According to Pew: "As smartphone ownership has become more widespread over the last year, consumers have generally found it easier to answer questions about their phones and whether they own a smartphone or not. To be sure, there is still some confusion around this term as 8% of cell owners are still not sure if their phone is a smartphone.
"However, this is a significant decrease from the 14% of cell owners who were not sure if their phone was a smartphone or not in May 2011. Similarly, the proportion of cell owners who volunteered that they don't know what type of phone they have fell from 13% of cell owners in May 2011 to just 4% of cell owners in February 2012."
Of course, different sources of statistics view the smartphone/feature phone market split a bit differently. Data from comScore (which tracks the U.S. wireless market monthly) indicate that it won't be until later in 2012 that smartphones will start to comprise the majority of U.S. handsets in use.
What does this halfway mark in the U.S. mobile market mean? Maybe not so much, for many people.
Certainly, more people will have devices that technically are considered smartphones -- but people with lower incomes and educational attainment will tend to lag on getting smartphones.
Also, not all smartphones are created equal. The low-cost Android market (particularly Android phones that can be obtained for less than $200 on no-contract plans) generally have slower processors, are running older versions of the Android operating system (which may not support popular apps) and often are harder to use or more cheaply made. As the Ice Cream Sandwich operating system becomes the norm for higher-end Android devices this year, you can bet that many people with cheap Android phones will still be running Gingerbread, unable to upgrade.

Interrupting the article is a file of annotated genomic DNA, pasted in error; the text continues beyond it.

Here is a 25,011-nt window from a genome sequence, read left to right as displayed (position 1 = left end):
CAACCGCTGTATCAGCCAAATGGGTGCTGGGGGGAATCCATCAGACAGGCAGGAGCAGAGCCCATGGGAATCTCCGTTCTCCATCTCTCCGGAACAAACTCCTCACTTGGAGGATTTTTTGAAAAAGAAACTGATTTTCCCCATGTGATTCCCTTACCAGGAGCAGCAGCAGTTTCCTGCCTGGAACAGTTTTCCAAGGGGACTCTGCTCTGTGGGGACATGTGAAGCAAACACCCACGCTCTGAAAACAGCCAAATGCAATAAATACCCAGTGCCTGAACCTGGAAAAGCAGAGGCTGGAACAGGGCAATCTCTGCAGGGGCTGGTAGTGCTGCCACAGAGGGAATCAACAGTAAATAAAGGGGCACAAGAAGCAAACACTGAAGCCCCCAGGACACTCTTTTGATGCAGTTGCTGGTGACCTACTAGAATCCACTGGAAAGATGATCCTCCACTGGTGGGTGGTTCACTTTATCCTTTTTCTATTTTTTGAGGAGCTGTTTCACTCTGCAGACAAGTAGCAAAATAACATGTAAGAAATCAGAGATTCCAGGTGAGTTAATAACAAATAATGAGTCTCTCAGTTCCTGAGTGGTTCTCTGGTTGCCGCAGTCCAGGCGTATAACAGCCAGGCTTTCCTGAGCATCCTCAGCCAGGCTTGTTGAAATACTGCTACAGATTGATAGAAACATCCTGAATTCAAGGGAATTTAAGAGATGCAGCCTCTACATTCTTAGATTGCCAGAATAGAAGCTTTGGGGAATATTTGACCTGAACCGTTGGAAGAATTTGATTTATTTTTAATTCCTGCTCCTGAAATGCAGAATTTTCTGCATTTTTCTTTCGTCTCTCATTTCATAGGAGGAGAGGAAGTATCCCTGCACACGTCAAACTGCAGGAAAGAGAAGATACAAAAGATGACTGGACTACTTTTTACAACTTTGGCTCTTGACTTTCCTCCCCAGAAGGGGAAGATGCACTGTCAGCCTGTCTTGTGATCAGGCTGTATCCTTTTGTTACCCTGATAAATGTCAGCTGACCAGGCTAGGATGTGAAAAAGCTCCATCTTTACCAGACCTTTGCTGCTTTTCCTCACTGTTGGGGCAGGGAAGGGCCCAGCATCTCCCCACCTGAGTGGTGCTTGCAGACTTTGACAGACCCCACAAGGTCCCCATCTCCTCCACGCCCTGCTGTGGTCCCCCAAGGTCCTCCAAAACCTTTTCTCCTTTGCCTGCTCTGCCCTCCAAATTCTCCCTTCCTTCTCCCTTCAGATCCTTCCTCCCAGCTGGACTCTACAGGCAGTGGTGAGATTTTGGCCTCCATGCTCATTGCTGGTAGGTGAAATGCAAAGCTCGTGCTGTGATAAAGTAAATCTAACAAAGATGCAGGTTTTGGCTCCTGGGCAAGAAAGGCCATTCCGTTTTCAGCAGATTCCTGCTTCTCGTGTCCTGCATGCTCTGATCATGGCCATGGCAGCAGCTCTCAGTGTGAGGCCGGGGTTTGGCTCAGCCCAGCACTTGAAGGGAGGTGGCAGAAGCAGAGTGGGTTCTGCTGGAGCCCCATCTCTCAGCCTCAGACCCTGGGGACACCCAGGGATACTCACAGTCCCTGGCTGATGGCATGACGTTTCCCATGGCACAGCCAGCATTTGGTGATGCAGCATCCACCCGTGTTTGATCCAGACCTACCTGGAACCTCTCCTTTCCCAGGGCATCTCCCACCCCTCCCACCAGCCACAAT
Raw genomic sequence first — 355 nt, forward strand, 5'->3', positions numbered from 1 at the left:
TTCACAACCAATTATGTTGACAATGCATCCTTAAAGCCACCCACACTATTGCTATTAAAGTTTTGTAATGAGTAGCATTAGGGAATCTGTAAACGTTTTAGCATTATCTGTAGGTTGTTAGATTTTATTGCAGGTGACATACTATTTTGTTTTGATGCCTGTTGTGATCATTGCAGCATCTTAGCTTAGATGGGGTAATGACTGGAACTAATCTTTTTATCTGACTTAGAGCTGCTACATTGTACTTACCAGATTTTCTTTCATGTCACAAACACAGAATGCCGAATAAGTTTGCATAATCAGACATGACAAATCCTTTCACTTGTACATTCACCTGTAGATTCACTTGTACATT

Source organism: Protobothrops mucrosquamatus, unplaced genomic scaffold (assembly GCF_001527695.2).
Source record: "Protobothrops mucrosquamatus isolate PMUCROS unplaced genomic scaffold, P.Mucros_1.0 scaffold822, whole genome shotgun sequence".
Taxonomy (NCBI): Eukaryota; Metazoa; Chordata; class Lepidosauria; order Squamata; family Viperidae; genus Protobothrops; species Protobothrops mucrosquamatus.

Plus, in my experience, Android phones are especially prone to cryptic, hard-to-fix technical problems -- and tech support from carriers and manufacturers is practically worthless. If you're not comfortable with combing through user forums and trying fairly technical solutions, chances are you'll just have to give up and get a new phone in a year or less.
I'm serious: the notorious contacts storage bug that plagues many HTC Android phones would have rendered my Droid Incredible completely useless last summer, had I not decided to root my phone and install a different version of Android called CyanogenMod7. Diagnosing that problem, trying different fixes and, eventually, taking a radical solution entailed a fair amount of research and work.
I thrive on that kind of challenge -- but I can't imagine most consumers doing likewise.
Finally, there's the learning curve. Smartphones are really hand-held computers that also happen to be able to make phone calls. Even the pricey, slick, user-friendly iPhone has a considerable learning curve, if you've never had a smartphone before. Most users of any kind of smartphone do not make use of most of what those devices can do. For many consumers, a smartphone will always be overkill.
Smartphones may be becoming the norm, but that doesn't mean their benefits are evenly distributed.